For Windows, getting home videos to iPod is a task

Ask Jim

Plugged In

March 29, 2007|By Jim Coates | Jim Coates,Chicago Tribune

I just bought my wife a new 30-gigabyte video iPod for her birthday. We have converted all of her CDs using iTunes, and she loves it. We have some old videos of our kids playing in the high school marching band, and we would love to also load them on the iPod. I have converted the videotapes to DVDs using a ConvertX PXM402U hooked up to my Dell Dimension 4700 running InterVideo WinDVD Creator. Do you have any suggestions on software to use to convert these DVDs to use on the iPod?

-- Bob Emberger

You've got a lot of company. The iPod/iTV phenomenon is producing large numbers of people who would like to load and play their homemade videos in the popular machines. For Macintosh owners, this is a no-brainer: Just use the iMovie and iDVD programs built into the Mac OS X operating system. But it's not that simple in the Windows world.

The latest version of that InterVideo software you used to make those DVDs includes a tool that will output to iPods, and just about any other video-editing and video-burning software does the same thing. The trick is to use the Output feature in the software to create a file on your hard drive in the format known as MPEG-4.

Just about all of the Windows video software includes MP4 output, but sometimes finding the way to make it work can be daunting. Another way to do this is to acquire specialty software, such as Videora iPod Converter, which is free (although a donation is requested) from Videora Holdings Inc. Check out

Let me add that the smoothest way for Windows users to work their video iPods is Apple's QuickTime Pro for Windows software, available for $29.95 at as an upgrade to the QuickTime movie viewer that most browser users have acquired to view Web video.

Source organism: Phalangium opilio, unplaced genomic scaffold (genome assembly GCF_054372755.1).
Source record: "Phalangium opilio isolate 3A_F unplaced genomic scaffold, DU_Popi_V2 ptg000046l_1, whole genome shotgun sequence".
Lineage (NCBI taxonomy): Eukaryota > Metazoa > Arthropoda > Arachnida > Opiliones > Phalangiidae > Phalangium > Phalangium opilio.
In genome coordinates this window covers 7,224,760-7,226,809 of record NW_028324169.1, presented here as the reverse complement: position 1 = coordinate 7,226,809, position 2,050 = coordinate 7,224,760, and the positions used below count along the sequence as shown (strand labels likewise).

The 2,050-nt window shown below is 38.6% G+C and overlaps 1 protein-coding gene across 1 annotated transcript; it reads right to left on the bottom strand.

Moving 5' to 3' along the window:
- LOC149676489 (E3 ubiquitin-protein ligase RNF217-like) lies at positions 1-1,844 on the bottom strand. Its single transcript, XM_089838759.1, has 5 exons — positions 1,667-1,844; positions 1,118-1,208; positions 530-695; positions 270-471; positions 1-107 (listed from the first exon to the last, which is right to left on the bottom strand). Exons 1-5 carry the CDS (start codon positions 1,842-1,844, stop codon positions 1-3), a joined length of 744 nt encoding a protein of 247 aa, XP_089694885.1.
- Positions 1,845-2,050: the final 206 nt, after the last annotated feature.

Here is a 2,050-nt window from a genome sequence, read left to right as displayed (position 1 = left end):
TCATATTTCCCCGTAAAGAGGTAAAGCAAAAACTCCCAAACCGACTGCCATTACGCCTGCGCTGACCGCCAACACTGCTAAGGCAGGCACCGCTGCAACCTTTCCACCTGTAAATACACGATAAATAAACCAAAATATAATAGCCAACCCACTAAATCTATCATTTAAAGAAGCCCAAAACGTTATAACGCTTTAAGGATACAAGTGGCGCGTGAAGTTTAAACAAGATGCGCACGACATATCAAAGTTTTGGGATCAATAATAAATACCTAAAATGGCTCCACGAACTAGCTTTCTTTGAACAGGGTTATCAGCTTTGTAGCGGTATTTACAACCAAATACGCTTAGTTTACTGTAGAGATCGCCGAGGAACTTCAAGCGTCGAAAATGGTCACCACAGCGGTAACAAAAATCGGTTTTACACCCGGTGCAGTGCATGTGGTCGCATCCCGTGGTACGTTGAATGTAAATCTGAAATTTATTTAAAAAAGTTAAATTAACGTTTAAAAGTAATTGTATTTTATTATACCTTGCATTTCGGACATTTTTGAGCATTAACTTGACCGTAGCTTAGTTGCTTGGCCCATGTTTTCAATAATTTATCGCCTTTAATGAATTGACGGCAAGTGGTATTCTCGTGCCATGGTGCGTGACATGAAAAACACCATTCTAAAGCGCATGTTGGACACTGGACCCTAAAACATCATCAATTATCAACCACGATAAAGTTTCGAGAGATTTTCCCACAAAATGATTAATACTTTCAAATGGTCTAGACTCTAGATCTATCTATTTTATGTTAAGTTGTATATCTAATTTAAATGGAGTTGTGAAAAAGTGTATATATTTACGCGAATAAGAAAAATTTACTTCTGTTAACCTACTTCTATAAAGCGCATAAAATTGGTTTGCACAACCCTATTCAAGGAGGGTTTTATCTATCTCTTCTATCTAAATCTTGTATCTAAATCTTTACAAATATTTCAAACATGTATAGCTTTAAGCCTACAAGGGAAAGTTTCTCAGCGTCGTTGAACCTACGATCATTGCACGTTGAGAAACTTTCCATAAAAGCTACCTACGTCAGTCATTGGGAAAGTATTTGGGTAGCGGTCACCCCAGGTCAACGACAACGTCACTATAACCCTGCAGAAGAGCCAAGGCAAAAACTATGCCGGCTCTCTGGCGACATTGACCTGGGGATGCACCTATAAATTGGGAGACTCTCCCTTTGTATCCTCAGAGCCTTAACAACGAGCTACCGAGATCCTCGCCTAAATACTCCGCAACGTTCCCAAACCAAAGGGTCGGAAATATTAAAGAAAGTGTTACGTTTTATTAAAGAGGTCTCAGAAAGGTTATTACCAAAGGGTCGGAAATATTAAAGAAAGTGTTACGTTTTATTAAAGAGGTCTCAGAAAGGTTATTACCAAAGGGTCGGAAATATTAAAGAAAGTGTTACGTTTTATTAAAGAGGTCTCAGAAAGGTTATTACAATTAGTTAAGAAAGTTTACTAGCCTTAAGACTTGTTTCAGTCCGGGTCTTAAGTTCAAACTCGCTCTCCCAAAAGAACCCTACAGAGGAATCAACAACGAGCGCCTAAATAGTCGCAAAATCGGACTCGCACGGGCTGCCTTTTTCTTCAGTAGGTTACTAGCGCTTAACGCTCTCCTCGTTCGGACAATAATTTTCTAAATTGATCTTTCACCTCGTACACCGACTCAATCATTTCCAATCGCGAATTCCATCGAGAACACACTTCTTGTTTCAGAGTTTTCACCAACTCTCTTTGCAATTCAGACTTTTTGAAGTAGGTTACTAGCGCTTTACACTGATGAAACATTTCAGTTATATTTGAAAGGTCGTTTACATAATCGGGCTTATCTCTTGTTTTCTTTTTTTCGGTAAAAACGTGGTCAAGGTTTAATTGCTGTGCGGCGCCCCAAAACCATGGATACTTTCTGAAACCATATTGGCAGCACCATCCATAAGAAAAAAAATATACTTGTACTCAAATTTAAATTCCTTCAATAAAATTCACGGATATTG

I have a Gateway computer, and every time I power my system up, the hard drive is blinking as if it is going crazy. Is there any way I can see just what the hard drive is doing? I have Windows XP.

-- Clyde L. Downs Sr.

Don't fret yet. Bewildering behavior of hard drive lights usually is caused by the Windows operating system performing all kinds of hard drive maintenance, including writing System Restore files, monitoring disk defragmenting and maintaining a so-called swap file, which is used to work as a virtual hard drive if your system's memory becomes overloaded.

Another possibility is that a program you have installed, such as one of the "desktops" from Google, Yahoo and Microsoft, etc., is indexing the content of the drive. So, these flashing lights often can be ignored.

But because this is bothering you, it will contribute to your peace of mind if you can find out what's going on to make that drive flash repeatedly.

Let's start with the most dire case: There's always a chance that some kind of malware (virus, trojan, worm, etc.) has taken over part of your computer and is causing it to do something such as fire off large numbers of e-mails or perhaps send copies of the virus itself.

So, scan your hard drive, using whatever anti-virus software came with your computer. If you're among the throngs who have let these programs expire, you might reconsider. Or check out the new anti-virus package from Microsoft Corp. called Windows Live OneCare that can be downloaded for a 90-day trial, which will let you do that scan.

Another step is to check for adware and spyware that antivirus programs might overlook. Check out Spybot Search and Destroy at, which is free even as the site's creators urge folks to donate something to keep them going.

You also can get a pretty good picture about what's happening -- or not happening -- using the Task Manager that appears when Windows users type the Control, Alt and Delete keys simultaneously, then click Task Manager.

In the display that summons, open the tab called Processes. Click on the View option in the menu bar at the top of the display and choose Select Columns tool. That brings up a list of check boxes that will let you create real-time reports of hard drive input and output. Check the ones with "I/O" in the name and watch the numbers change as the hard drive flashes to see what process is responsible.

Finally, if you want to dig deep into the possibilities, check out Microsoft's comprehensive tools to detect drive activity at

This is complex stuff designed for IT pros, but if nothing else the discussions there should show that for the most part, these flashing drive lights aren't problems.

askjimcoates@gmail. com

Jim Coates writes for the Chicago Tribune.

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